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Tuesday, March 19, 2013

An Overview of the Housing Finance System in the United States

Sean M. Hoskins
Analyst in Financial Economics

Katie Jones
Analyst in Housing Policy

N. Eric Weiss
Specialist in Financial Economics

When making a decision about housing, a household must choose between renting and owning. Multiple factors, such as a household’s financial status and expectations about the future, will influence the decision. Few that decide to purchase a home have the necessary savings or available financial resources to make the purchase on their own. Most need to take out a loan. A loan that uses real estate as collateral is typically referred to as a mortgage.

A potential borrower applies for a loan from a lender in what is called the primary market. The lender underwrites, or evaluates, the borrower and decides whether and under what terms to extend a loan. Many different types of lenders make home loans, including banks, credit unions, and finance companies (institutions that lend money but do not necessarily accept deposits). If a mortgage is made, the borrower sends the required scheduled payments to an entity known as a mortgage servicer, which then remits the payments to the mortgage holder. If the borrower does not repay the mortgage as promised, the lender can repossess the property through a process known as foreclosure. The lender requires some additional assurance that, in the event that the borrower does not repay the mortgage as promised, it will be able to sell the home for enough to recoup the amount it is owed. Typically, lenders receive such assurance through a down payment, mortgage insurance, or a combination of the two. Mortgage insurance can be provided privately or through a government guarantee.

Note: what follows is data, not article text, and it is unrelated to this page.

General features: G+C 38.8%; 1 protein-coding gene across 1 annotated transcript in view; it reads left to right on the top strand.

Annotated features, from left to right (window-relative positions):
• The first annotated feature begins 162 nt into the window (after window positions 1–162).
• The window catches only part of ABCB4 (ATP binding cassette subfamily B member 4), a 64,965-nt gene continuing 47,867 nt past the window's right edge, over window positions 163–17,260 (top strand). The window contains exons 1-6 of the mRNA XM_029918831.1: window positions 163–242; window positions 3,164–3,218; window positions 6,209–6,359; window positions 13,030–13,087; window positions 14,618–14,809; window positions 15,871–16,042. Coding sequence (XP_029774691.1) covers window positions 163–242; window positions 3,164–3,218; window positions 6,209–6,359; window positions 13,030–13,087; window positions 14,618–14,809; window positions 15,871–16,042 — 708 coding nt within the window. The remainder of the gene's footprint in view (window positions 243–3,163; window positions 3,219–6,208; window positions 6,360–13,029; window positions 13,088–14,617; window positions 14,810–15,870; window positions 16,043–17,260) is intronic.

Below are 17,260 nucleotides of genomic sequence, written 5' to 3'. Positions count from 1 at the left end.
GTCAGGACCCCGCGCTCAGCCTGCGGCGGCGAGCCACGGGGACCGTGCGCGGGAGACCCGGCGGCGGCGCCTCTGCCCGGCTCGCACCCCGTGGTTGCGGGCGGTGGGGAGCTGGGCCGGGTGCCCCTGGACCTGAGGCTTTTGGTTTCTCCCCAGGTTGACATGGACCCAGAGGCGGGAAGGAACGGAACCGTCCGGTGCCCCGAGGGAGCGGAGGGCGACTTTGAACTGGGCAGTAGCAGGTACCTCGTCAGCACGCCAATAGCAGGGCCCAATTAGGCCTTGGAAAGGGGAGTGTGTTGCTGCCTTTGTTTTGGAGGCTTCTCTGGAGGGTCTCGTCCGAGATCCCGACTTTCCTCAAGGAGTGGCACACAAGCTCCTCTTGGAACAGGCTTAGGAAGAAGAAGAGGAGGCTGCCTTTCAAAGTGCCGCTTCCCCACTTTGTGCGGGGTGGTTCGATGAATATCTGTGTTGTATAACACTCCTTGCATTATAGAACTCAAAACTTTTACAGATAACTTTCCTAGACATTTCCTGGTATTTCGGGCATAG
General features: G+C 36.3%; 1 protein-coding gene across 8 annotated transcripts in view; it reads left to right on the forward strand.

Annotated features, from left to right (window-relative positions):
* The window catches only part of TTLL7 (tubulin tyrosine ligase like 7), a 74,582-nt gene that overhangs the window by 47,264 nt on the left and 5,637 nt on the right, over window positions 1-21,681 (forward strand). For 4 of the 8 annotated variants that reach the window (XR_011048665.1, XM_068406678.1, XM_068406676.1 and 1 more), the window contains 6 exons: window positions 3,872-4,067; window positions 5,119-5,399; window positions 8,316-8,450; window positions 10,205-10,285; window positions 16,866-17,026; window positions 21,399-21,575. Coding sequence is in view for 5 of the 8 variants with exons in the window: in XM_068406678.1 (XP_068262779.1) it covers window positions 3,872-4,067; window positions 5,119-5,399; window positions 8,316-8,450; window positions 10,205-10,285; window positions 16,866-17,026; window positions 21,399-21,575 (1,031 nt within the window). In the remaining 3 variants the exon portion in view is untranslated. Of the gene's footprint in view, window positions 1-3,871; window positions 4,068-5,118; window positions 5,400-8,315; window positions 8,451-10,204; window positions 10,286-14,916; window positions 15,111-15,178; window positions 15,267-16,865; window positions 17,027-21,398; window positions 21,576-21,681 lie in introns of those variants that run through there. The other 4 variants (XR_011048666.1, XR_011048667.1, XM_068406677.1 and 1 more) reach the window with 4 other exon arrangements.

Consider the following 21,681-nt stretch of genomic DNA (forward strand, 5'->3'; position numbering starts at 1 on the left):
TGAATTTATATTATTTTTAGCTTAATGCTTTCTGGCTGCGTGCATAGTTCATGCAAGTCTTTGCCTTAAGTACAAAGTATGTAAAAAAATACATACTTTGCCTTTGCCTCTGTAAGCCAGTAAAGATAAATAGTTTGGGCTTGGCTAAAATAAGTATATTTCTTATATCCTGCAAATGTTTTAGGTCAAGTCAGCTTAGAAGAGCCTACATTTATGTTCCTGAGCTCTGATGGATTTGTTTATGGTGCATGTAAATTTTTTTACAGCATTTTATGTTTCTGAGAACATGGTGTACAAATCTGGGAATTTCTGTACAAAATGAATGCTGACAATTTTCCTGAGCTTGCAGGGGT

The secondary market is the market for buying and selling mortgages. If a mortgage originator sells the mortgage in the secondary market, the purchaser of the mortgage could choose to hold the mortgage itself or to securitize it. When a mortgage is securitized, it is pooled into a security with other mortgages, and the payment streams associated with the mortgages are sold to investors. Fannie Mae and Freddie Mac securitize mortgages that conform to their standards, known as “conforming mortgages.” Mortgages that do not conform to all of Fannie Mae’s and Freddie Mac’s standards are referred to as “nonconforming mortgages.” Ginnie Mae guarantees mortgage-backed securities (MBS) made up exclusively of mortgages insured or guaranteed by the federal government. Other financial institutions also issue MBS, known as private-label securities (PLS).

The characteristics of the borrower and of the mortgage determine the classification of the loan. What happens to a mortgage in the secondary market is partially determined by whether the mortgage is government-insured, conforming, or nonconforming. Depending on the type of MBS or mortgage purchased, investors will face different types of risks.

Congress is interested in the condition of the housing finance system for multiple reasons. The mortgage market is very large and can impact the wider U.S. economy. The federal government supports homeownership both directly (through the Federal Housing Administration [FHA], Department of Veterans’ Affairs [VA], and U.S. Department of Agriculture [USDA]) and indirectly (through Fannie Mae and Freddie Mac). This support by the federal government means that the government is potentially liable for financial losses. Fannie Mae, Freddie Mac, and FHA currently are in financial difficulty, and Congress has shown an interest in exercising oversight and considering legislation to potentially address these difficulties.

This report provides an overview of how the housing finance system works and provides context for housing finance-related policy issues that Congress might choose to consider. A glossary of terms is provided in the Appendix.

Date of Report: March 13, 2013
Number of Pages: 21
Order Number: R42995
Price: $29.95

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